New Husky head coach Jimmy Lake needs to fix UW’s offense. Does that mean parting with Bush Hamdan?

By Matt Calkins

The Seattle Times

After the tears, the smiles and reflections — after the ceremony, explanations and exchanging of praise, new Huskies football coach Jimmy Lake fielded a question that I presume has been on fans’ minds long before his promotion.

Have you given any thought to your offensive coaching staff? a radio host inquired.

Translation: Are you going to fix this offense, or what?

Chris Petersen stepping down as the head Huskies football coach Monday was one of the most shocking Seattle sports moments of the decade. His contributions to the program over six years made him a Husky legend and solidified his future as a College Football Hall of Famer.

But as UW athletic director Jen Cohen said of Washington athletics Tuesday, “We’re always moving forward.” So with that in mind, here’s Lake’s first task as the new head coach — make this offense right.

That’s not such an easy undertaking given that Lake’s rise to the top has come exclusively on the defensive side of the ball. He built some of the best secondaries in the country as the defensive-backs coach at UW before transitioning to defensive coordinator, where he oversaw a team that won the Pac-12 points-allowed title four years in a row.

Alabama wouldn’t have kept trying to lure him away if he wasn’t a defensive genius, something just about anybody who’s played for him will attest to. But now Lake has to prove that he’s as good of a CEO as he is a coach, because that other side of the ball — that’s been a problem.

After the Huskies lost to Ohio State in last year’s Rose Bowl — where they scored just three points through the first three quarters — Petersen acknowledged that the team would have to make some adjustments in order to get more points on the board. Based on the evidence through 12 games this season, though, the proper adjustments didn’t manifest.

Despite having a potential first-round draft pick at quarterback in Jacob Eason, the Huskies finished eighth in the Pac-12 in total offense and 75th (out of 130) in the nation.

That is unacceptable for a team that wants to compete for conference titles each year. And when Petersen said Tuesday that there are “tweaks” that needed to be made to the program, you have to think the O was one of them.

Asked Tuesday how he thinks his coaching approach might differ from Petersen’s, Lake was noticeably candid.

“I’m a very aggressive, attack-mode type personality. That’s where we’re going to take this thing,” he said. “I think that’s where it will be a little different — a little more attacking, a little more aggressive. And that’s what I’m excited about.”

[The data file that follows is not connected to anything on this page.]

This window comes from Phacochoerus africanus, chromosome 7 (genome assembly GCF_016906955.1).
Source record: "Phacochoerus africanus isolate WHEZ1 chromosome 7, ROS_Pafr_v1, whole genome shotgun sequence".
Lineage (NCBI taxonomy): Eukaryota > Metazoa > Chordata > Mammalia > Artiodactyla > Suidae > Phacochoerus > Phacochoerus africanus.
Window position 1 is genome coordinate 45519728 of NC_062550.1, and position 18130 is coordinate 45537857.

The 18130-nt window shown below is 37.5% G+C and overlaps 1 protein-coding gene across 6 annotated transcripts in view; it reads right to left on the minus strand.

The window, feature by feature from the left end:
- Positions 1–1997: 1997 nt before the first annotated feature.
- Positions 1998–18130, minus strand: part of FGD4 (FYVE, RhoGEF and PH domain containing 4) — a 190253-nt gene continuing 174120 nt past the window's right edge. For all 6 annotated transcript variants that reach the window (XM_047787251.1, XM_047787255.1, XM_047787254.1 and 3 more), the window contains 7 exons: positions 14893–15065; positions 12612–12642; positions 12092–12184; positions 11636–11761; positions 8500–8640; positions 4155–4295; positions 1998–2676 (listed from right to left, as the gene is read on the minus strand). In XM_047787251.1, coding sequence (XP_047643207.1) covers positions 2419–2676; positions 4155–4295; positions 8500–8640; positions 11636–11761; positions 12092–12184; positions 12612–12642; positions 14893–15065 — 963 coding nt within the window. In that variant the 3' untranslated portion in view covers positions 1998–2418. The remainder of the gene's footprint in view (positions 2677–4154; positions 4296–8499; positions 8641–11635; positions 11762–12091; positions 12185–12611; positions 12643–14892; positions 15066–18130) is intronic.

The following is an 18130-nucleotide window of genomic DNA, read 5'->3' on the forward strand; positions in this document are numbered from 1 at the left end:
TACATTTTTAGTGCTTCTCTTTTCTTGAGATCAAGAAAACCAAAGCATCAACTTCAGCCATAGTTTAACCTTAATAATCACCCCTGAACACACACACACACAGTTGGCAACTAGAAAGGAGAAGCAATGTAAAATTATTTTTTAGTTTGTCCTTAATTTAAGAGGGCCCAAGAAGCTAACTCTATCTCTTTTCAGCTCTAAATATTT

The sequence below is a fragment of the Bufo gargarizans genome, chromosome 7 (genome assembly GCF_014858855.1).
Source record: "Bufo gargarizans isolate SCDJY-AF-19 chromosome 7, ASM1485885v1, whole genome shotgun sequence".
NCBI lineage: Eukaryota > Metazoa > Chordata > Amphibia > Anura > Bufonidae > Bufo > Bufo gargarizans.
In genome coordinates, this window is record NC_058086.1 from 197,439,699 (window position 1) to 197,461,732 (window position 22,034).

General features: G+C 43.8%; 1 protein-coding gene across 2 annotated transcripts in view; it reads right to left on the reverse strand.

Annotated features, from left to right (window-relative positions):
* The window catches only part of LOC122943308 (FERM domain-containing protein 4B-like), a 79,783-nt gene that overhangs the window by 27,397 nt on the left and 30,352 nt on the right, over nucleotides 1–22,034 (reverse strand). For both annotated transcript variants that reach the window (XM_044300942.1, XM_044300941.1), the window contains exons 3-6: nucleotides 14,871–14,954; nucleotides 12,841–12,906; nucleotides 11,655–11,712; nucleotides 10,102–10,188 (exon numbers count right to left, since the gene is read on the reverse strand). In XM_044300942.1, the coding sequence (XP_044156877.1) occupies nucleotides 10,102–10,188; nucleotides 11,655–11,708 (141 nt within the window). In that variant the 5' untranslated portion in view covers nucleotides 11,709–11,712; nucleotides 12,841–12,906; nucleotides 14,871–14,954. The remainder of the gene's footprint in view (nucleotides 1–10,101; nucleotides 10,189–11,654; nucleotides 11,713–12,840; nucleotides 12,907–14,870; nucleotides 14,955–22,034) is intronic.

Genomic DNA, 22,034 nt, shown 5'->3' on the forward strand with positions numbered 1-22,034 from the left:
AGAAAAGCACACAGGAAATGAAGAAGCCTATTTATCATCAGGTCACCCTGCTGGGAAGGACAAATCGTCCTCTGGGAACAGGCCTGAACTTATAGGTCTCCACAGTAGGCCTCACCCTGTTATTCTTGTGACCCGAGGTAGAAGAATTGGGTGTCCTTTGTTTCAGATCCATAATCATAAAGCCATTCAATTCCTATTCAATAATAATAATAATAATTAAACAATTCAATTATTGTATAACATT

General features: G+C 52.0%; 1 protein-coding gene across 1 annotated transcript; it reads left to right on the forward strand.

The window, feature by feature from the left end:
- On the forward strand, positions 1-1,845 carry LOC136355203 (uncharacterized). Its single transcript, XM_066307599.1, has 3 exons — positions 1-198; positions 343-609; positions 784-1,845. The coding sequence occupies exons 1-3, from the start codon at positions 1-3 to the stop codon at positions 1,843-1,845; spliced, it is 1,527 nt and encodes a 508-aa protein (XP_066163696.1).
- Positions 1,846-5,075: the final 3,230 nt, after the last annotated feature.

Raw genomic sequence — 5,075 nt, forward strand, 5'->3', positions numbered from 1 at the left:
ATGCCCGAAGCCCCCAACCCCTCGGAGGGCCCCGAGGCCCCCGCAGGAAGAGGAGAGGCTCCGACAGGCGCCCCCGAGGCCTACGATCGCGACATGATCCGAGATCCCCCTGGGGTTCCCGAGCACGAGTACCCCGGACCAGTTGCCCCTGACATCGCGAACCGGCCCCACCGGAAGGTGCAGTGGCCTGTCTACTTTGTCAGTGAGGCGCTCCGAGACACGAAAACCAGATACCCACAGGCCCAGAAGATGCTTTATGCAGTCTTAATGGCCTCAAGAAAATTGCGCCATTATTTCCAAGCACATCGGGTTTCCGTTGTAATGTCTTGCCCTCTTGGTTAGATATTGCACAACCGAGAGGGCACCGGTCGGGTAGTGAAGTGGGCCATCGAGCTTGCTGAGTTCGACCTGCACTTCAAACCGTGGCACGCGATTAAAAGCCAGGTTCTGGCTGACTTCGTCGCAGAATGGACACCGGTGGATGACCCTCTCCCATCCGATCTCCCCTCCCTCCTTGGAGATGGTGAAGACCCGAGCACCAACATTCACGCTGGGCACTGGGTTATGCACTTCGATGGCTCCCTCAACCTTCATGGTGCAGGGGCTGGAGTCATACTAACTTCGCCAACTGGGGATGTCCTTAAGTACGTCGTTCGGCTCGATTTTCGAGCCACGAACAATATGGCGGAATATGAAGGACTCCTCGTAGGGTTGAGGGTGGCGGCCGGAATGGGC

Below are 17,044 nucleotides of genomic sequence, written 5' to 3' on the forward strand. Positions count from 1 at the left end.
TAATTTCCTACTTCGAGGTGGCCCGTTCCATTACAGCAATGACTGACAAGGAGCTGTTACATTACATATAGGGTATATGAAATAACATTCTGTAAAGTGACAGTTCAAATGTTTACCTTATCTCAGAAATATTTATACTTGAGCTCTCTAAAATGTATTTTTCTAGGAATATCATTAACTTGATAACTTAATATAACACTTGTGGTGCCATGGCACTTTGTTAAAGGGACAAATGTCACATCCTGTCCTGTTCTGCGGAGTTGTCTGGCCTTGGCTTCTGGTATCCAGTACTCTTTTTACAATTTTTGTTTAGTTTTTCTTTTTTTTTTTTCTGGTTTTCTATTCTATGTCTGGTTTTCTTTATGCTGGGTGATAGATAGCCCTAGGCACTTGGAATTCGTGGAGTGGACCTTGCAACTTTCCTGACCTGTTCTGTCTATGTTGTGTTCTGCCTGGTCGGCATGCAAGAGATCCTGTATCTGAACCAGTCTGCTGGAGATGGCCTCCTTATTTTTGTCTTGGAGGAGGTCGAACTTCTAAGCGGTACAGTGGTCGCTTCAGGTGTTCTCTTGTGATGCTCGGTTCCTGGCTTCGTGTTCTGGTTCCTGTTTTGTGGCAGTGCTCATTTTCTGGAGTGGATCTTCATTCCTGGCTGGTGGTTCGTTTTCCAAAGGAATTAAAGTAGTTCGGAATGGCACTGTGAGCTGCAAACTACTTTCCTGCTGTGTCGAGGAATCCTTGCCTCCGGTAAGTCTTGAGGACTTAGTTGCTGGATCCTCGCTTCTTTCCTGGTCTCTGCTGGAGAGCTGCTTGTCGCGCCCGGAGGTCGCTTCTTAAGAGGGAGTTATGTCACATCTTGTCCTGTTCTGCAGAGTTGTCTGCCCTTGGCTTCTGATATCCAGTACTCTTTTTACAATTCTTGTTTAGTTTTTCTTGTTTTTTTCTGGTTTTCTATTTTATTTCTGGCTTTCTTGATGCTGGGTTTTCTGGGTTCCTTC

Don’t interpret that as a shot at Petersen, who Lake incessantly praises as a mentor. And when asked what he might do differently after a 7-5 season, no coach is going to say, “I think what we’re doing is fine.”

Lake had to say something, but those words seemed sincere. The Huskies’ offense was staggering when they reached the College Football Playoff in 2016, but since then, it’s been stagnant.

The easy target for the decline is offensive coordinator/quarterbacks coach Bush Hamdan, the play-caller who joined Washington in 2018. But just as the Seahawks’ defense is Pete Carroll’s brainchild, the Huskies’ offense always belonged to Petersen. A fair critic can’t simply place the blame on the OC.

That said, Lake’s first real test as a head coach will be what he decides to do with Hamdan and his subordinates. Does he think the struggles over the past couple years are the result of the lack of talent on the field, or does he think the game plans and play-calling have simply been second-class? Because if it’s the latter, Lake needs to take action.

We don’t know what’s in Lake’s mind right now, but will learn soon enough. When asked what he’ll do with the offensive coaching staff Tuesday, he said he was going to take a couple of weeks to figure it out. Fans should hope he thinks carefully, because it might be the most important decision he ends up making.

No doubt there are countless thoughts swirling around Lake’s head right now. From joy to surprise to stress to excitement, he’s experienced a year’s worth of emotion in just a few days. But one thing he stressed on Tuesday was how much passion he had for the X’s and O’s.

Well, right now, he should focus strictly on O. That might not be Lake’s area of expertise, but that’s what needs to be fixed ASAP.